Bil’s rating (out of 5): BBB.5.
United Kingdom, 1957. The Rank Organisation, Vega Film Productions. Screenplay by Michael Powell, Emeric Pressburger, based on the book by W. Stanley Moss. Cinematography by Christopher Challis. Produced by Michael Powell, Emeric Pressburger. Music by Mikis Theodorakis. Production Design by Alex Vetchinsky. Costume Design by Nandi Routh. Film Editing by Arthur Stevens.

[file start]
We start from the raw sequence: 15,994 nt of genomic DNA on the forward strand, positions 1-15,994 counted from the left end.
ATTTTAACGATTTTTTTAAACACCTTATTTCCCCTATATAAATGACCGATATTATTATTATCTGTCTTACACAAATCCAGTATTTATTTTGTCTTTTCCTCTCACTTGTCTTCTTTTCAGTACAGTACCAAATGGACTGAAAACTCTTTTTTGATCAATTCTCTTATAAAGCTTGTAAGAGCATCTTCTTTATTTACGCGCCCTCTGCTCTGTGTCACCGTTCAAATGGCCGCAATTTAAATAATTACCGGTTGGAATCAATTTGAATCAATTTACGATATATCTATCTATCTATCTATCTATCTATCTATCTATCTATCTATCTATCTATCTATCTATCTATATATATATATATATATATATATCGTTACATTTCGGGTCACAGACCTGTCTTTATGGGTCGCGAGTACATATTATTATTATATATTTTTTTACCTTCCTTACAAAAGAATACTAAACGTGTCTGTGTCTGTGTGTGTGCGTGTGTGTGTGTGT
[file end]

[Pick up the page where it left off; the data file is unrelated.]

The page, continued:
True story of the kidnapping of Germany’s General Kreipe (played here by Marius Goring) by British soldiers stationed on the Greek island of Crete. Patrick Leigh Fermor, later to become a famed travel writer and played here by Dirk Bogarde, gets the inspired idea to cut into Nazi power on the island by snatching the general and taking him all the way to Cairo, and with the collaboration of fellow British soldiers and a whole host of unified, loyal Cretans, carries the plan off beautifully (Fermor’s name is still well known on the island today). Whether or not the film (or the book upon which it is based) captures the story accurately is something about which Fermor himself had plenty to say, so I’ll simply say that, as it stands, the film moves efficiently and has plenty of humour that does not undercut the stakes at play (which include the fact that anyone could get murdered at any moment). This was the last full collaboration of Michael Powell and Emeric Pressburger on a feature film, and is a wonderful way to end one of the richest partnerships in film history, particularly as they made their name on films set during the war. The fact that classics like The Spy In Black, One of Our Aircraft Is Missing, 49th Parallel and The Life and Death of Colonel Blimp were made before the good guys won, however, makes for a very interesting contrast to this one made well after victory was acheived: Moonlight has an air of sunny confidence in even its darkest scenes, and foregoes a lot of the philosophizing of the earlier films in favour of a streamlined narrative that goes through its many points without ever stopping to contemplate the value of battle or the mettle of its viewers’ morality. This gives it a rather-stripped down quality that doesn’t hit as deep as their better films, but it is beautifully shot and does a far better job of accurately capturing Greek culture than The Guns Of Navarone would a few years later.